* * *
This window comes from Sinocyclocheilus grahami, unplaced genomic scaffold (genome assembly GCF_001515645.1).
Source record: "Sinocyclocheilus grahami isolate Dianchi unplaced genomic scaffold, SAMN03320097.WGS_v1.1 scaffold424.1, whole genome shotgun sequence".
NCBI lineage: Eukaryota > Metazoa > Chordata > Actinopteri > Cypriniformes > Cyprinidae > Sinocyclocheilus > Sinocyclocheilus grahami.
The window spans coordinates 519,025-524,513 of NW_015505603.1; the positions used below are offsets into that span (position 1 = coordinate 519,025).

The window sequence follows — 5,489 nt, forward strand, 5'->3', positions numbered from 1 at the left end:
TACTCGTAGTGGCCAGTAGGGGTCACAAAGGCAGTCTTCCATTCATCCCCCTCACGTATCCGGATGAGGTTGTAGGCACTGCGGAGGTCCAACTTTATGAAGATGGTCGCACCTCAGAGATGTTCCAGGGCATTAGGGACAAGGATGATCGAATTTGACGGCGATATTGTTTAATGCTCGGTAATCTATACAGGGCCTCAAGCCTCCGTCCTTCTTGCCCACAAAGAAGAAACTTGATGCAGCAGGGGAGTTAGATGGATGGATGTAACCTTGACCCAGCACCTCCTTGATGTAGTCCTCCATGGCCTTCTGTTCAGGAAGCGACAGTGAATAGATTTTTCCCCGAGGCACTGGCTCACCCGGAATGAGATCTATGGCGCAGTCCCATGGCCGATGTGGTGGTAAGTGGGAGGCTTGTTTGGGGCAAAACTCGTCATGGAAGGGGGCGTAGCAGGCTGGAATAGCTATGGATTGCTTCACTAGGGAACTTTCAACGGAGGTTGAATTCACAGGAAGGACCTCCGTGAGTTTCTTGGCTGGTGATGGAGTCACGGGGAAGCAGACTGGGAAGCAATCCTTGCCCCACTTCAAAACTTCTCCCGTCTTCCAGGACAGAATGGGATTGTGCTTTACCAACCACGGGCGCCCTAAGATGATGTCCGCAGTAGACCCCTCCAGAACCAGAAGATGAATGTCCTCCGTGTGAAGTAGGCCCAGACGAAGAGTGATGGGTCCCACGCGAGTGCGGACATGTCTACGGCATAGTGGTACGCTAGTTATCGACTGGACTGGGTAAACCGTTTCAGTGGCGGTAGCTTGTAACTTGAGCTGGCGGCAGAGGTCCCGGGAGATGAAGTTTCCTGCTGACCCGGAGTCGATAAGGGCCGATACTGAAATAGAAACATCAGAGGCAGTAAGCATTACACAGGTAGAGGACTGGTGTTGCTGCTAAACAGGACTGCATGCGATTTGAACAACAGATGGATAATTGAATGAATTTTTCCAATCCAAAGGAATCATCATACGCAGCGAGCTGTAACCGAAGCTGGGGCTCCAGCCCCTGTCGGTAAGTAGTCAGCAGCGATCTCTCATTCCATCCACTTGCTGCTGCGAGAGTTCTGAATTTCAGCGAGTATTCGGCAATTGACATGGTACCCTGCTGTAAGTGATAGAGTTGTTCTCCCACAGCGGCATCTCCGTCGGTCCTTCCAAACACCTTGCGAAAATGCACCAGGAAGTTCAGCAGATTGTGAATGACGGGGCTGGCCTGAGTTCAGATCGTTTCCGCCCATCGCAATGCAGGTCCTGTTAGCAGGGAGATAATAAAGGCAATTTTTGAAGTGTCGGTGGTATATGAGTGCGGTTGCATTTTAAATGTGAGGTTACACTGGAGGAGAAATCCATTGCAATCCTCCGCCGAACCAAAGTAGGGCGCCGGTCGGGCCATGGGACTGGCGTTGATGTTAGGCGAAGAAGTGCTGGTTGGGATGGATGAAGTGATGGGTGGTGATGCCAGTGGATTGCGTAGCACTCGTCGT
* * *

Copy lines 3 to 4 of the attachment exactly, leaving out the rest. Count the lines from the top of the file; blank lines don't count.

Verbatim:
NCBI lineage: Eukaryota > Metazoa > Chordata > Actinopteri > Cypriniformes > Cyprinidae > Sinocyclocheilus > Sinocyclocheilus grahami.
The window spans coordinates 519,025-524,513 of NW_015505603.1; the positions used below are offsets into that span (position 1 = coordinate 519,025).